Investments in private and public clouds will spur worldwide server sales over the next four years to the tune of $9.4bn (£5.8bn), according to IDC.
The bean counter estimates 1.2 million systems that underpin public cloud deployments will be shipped by 2015, a compound annual growth rate of 21 per cent and 570,000 servers to be sold for private cloud implementations, CAGR of over 22 per cent.
"These evolutionary, and revolutionary, changes in IT deployment and business attitudes are having a profound impact on traditional IT environments," said IDC senior research analyst Katie Broderick.
Analysis of the market revealed public clouds are constructed on "simpler server hardware" as reliability, availability and serviceability are often integrated into the software layer, ie failover and virtualisation.
"As a result, public cloud computing is a unit story with lower average selling value," said Broderick.
The picture for private cloud is somewhat different, with more memory, I/O bandwidth and CPU power squeezed into the box, accounting for the lower shipment numbers.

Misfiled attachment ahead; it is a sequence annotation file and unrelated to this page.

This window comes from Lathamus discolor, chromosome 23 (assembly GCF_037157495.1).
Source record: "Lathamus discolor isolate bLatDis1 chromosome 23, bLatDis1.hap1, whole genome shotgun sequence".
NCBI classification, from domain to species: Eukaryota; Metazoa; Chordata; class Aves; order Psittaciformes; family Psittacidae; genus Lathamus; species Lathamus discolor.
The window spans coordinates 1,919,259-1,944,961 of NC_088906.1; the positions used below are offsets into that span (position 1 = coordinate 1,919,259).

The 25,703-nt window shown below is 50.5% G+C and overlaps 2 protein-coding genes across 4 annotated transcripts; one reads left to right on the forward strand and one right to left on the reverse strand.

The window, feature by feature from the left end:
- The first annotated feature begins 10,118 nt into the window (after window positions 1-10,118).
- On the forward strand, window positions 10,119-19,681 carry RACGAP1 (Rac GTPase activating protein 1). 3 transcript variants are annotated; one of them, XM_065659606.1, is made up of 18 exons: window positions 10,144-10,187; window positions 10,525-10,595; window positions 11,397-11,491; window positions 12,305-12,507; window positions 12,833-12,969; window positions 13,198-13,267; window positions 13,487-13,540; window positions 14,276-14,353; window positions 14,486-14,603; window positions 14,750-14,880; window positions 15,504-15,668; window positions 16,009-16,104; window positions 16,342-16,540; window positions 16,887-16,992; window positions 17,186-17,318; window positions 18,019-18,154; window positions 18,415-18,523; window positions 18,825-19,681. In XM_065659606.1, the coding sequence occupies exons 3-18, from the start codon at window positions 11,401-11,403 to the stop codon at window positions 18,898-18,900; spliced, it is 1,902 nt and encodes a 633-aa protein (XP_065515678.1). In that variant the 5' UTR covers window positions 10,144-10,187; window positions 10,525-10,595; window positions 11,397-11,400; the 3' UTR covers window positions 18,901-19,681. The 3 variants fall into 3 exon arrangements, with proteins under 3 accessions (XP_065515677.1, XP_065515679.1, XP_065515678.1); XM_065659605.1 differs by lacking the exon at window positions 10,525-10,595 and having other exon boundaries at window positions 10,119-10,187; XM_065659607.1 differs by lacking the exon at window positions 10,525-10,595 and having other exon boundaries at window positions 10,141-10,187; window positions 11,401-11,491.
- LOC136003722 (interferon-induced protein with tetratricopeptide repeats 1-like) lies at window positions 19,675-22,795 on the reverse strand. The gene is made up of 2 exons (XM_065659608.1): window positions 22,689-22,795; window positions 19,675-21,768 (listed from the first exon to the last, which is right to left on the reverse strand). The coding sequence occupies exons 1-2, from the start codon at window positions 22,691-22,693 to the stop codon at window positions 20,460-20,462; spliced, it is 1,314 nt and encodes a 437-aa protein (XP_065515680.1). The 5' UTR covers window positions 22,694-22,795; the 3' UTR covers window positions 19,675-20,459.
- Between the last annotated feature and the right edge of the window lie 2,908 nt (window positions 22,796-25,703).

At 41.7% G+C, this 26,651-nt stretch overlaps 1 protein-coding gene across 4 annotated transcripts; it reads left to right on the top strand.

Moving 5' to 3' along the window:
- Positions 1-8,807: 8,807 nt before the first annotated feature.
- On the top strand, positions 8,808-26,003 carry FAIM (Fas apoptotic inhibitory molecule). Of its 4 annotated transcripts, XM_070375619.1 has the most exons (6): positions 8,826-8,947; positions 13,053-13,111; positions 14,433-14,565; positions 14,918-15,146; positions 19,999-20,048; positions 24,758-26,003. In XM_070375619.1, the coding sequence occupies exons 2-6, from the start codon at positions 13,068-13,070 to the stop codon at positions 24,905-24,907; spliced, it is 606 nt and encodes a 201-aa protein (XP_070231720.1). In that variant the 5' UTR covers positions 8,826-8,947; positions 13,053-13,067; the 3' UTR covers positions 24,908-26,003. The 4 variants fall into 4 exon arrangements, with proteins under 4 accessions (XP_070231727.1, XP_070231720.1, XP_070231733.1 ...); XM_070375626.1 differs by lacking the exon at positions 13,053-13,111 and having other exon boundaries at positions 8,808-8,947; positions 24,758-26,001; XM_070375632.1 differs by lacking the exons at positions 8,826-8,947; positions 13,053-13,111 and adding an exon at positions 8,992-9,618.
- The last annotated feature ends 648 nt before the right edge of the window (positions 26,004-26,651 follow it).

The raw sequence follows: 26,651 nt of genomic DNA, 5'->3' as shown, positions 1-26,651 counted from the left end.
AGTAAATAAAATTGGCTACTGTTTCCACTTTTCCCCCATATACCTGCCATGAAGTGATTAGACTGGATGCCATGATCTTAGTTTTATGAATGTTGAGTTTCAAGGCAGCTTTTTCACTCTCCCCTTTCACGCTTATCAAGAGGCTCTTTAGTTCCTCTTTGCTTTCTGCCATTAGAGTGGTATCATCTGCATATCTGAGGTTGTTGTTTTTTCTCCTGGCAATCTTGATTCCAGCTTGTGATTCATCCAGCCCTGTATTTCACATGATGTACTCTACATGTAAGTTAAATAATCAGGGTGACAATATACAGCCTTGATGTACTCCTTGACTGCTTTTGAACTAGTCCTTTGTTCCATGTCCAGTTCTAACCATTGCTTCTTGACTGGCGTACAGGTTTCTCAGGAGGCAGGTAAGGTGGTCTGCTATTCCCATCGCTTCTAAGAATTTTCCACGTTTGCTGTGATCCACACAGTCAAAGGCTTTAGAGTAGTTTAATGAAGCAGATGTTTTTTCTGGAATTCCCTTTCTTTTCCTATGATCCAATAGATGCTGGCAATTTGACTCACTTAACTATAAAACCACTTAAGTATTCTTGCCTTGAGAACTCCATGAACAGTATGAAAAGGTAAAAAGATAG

Cloud computing is billed as the nirvana for IT bods, but if implementations are to gain momentum it must simplify data centre management, and free up resources from "mundane tasks" to concentrate on sharpening businesses' competitive edge.
"But up front costs are real, and choosing the right vendor to manage or deploy an environment is equally important," said Broderick.
The shifting dynamics in the server market caused by the cloud are apparent to resellers, as some vendors eye up selling direct to hefty public cloud providers or to large organisations beefing up their infrastructure ready for rolling out private clouds.
Martin Hellawell, managing director at UK reseller Sofcat, said this was a real threat in the large business space, but doubted that smaller or mid-sized firms wanted to deal directly with vendors and vice versa. ®